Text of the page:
AGA Clinical Practice Updates Committee Fills Important GapJune 21, 2022
Some of the new clinical practice updates from the American Gastroenterological Association (AGA) that have recently been proposed or developed were highlighted at the Digestive Disease Week (DDW) annual meeting.
In this MedPage Today video, Andrew Wang, MD, chair of the AGA Clinical Practice Updates Committee and director of interventional endoscopy at the University of Virginia Health System in Charlottesville, discusses the background of the committee and the process behind the updates.
Following is a transcript of his remarks:
The guidelines are important documents, and the AGA developed a clinical practice update committee to fill this important clinical gap. There are important questions that may be developments in endoscopy or inflammatory bowel disease or liver disease that do not have enough published evidence to support a guideline. And so the CPUs [clinical practice updates], we call them, fill this kind of temporary need as data are being generated.
We have two main manuscript types, the expert review and the commentaries. We usually have a diverse writing group of experts in the field who put together the best available evidence and also use expert opinion and input to inform clinical best practice advice. So, we use words such as “suggest” or “could” or “should,” but we try to avoid words like “recommend” because we’re not really advocating a clinical guideline-level of evidence, but really trying to fill the gap to help clinicians and those in the field take care of patients.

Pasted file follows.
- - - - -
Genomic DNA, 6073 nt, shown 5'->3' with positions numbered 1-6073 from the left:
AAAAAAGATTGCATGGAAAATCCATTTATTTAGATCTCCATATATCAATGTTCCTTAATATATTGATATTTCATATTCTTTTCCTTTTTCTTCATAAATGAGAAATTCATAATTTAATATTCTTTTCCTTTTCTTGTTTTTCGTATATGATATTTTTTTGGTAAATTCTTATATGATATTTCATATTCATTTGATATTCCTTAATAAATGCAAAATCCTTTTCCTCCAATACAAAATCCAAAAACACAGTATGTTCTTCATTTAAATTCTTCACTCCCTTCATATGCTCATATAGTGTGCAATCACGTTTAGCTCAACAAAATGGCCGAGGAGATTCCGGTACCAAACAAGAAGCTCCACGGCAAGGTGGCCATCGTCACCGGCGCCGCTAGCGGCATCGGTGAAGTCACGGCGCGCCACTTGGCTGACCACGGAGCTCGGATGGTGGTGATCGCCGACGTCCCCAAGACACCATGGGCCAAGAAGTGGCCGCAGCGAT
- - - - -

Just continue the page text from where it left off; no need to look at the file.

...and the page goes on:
We publish anywhere from 15 to 20, 25 of these a year. And so we would love to get input from those of you who are watching this at DDW or at home. Please go to the AGA’s clinical guidance website, where you can find our clinical guidelines and CPUs. And there’s also an area where you can click and offer advice for future clinical practice updates and guidelines.
As part of our process, we solicit input from all parts of the AGA, including the governing board. We ask for input from the associate editors and editors-in-chief of Gastroenterology and CGH [Clinical Gastroenterology and Hepatology] and the other AGA journals. We also solicit input from the other chairs of committees in the AGA, and really we want to get as much input as possible.
Once we have a list of topics on either a 6- or 12-month basis, depending on how many we have floating at one time, we then rank order them and work with the journal editors to really pick what may be most impactful and timely at that given period of time in a topics kind of life course. And so it’s a really involved process. And I really think we do a great job and I’m very proud of our product.